Thread: Final Report: Systema-
8/26/2008 5:39pm, #1371Originally Posted by DdlR
technique is an offensive or defensive (or combined) action that manipulates the opponent, so that points can be scored, the opponent placed in a position of disadvantage, or the fight/match won. However, a technique may be implemented unsuccessfully and not achieve any of the above goals. Worse, sambist can end up in a worse position than before he attempted his technique.
Unsuccessful techniques initiated without set-ups, and often as single movements without any relationship to the larger picture of the overall contest, come up more often in beginners than from experienced fighters. This led Spiridonov to come up with the concept of transitions (which was echoed by Volkov and called something else by Oshchepkov) where each and every technique is enriched through its relationship to other techniques where there are transition points in every technique that correspond to certain stages (and levels of completion) of other techniques. Logically connecting the appropriate techniques through good transitions is a key to successful completion of techniques.
Therefore, we would have a standing arm lever moving to the ground to transition to a double hammer lock to transition to binding the opponent to transition to raising him back to standing to transport him elsewhere. In sport, this could simply be 2 points for a half decent throw that transitions to 2 points for a hold down that transitions to a submission hold to end the match. Lastly, this could be a muffed technique morphing into a new, but successful one such as a blown inside sweeping hip throw transitioning to a far ankle pick transitioning to a reverse knee bar.
From there, training the body for speed and power can add to the overall effect of the technique�s success, but that is as far as the technique can be taken �technically�. To increase the success rate of the technique, it must be converted to a �ploy� which could just as easily be translated to �gambit�, or �trick� as in the old phrase, �ju jitsu trick�.
Still very interested in exactly at what point that shift happened, though.
8/26/2008 5:49pm, #1372Originally Posted by DdlR
8/26/2008 6:00pm, #1373
yes, however Systema's drills are more complicated that the "ploys" The old man drilled us with a series of "keys" that I think were much the same idea. You took key#1 and did everything you could with it: vs. stab, vs. choke, vs. mount=>rollover etc.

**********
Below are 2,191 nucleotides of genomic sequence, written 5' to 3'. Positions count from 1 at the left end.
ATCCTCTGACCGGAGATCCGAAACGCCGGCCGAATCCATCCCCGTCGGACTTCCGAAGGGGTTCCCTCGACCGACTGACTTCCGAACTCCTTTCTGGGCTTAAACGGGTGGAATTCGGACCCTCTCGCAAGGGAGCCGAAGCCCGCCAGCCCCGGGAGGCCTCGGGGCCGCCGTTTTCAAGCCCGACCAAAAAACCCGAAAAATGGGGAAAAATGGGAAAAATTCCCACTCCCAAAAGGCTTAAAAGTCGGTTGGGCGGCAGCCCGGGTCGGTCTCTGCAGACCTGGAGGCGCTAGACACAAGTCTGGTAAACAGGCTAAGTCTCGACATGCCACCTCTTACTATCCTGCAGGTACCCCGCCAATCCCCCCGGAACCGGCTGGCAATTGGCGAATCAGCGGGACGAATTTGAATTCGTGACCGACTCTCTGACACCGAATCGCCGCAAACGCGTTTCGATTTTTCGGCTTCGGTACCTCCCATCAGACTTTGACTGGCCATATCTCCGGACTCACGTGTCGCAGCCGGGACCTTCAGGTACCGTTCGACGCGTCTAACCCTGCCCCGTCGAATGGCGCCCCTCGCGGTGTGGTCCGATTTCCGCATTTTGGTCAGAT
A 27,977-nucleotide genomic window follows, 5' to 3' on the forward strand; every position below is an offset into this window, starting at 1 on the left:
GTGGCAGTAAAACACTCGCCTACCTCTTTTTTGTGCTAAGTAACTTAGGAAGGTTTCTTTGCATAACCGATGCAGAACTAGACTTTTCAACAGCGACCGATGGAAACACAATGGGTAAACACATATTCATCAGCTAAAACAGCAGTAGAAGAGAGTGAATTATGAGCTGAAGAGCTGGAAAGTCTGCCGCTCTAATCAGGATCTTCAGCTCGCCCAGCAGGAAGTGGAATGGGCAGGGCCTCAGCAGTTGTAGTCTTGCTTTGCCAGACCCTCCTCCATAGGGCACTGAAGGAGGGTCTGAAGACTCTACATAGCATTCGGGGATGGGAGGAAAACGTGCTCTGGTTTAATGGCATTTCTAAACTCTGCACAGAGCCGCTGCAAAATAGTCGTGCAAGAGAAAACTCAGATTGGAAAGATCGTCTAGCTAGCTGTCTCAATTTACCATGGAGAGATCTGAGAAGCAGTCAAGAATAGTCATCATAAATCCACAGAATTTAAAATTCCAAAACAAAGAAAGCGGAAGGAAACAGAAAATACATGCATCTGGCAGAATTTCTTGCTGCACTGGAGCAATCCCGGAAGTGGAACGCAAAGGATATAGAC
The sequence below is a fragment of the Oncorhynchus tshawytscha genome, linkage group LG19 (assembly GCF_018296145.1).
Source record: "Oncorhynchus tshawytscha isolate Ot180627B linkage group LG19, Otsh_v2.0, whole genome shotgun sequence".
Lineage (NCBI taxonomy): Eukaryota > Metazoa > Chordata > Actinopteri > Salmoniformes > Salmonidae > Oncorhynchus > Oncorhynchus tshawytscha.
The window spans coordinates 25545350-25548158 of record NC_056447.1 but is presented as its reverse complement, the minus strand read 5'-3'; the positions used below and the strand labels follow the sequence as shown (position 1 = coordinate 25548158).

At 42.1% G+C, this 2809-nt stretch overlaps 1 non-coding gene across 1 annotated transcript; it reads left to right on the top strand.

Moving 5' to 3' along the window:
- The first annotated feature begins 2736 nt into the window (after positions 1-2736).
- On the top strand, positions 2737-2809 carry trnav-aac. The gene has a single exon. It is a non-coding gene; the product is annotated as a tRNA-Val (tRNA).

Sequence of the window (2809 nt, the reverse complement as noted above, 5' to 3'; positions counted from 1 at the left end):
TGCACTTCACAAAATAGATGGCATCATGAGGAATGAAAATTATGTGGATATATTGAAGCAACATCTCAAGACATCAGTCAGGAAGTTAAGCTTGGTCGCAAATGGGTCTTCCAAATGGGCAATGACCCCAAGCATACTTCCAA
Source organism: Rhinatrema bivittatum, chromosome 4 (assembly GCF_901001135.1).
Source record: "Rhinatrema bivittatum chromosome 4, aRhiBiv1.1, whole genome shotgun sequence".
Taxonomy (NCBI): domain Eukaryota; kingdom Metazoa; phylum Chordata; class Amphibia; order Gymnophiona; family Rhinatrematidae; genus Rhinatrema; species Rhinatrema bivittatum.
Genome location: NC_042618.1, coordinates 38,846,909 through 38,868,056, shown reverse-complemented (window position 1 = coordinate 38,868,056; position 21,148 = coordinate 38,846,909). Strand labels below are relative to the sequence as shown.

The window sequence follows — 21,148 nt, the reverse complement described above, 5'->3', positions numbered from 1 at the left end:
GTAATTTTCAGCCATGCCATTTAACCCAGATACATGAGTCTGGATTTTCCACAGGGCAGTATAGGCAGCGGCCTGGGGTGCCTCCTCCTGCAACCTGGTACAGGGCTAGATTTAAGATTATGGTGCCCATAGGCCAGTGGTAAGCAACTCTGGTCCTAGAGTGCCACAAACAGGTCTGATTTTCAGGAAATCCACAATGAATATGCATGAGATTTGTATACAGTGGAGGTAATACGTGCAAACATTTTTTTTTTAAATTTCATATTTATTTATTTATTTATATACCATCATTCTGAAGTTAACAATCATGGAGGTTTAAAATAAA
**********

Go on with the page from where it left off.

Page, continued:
The utility was in how expiediently & thoroughly you could use 5 or 6 principles. Systema diverges into much more elaborate improvisation and all I can gather is this is Ryabko's direction.
Which is fine, its just not very Spiridonovian in that Dynamo Academy worked out specifically what would work in given situations. Same goes with Oschepkov's work. The advanced guys worked out the initial moves/counter moves.
In Systema, it seems like the ploys, keys, transitions and outcomes are totally up in the air. Which is a place where lack of fighting background can be a disadvantage.
8/26/2008 6:51pm, #1374
Post # 1375: (THIS is why we need our own sub-forum. We can't get enough of it!)
Ryako is fond of the idea of learning through the nervous system and proprioreception. The more ways you drill, the better you learn the underlying principle.Originally Posted by Cullion
8/26/2008 7:02pm, #1375
Yes, our own forum mod'd by Lebell!
I like the development of haptic, properceptive and instinctual movement, ALOT. A big factor in Russians vs. Americans is that Ruskie kids genearlly start in gymnastics (did I already say this here? If so I'm sorry!) at a young age so you can imagine how well they're setup to learn from new angles, movements etc.
Two of my best students have a background in gymnastics work and its absurd how quickly they learn and aren't distracted by details. The typical N American ma-er that tries Systema isn't going to have this physical base to work from.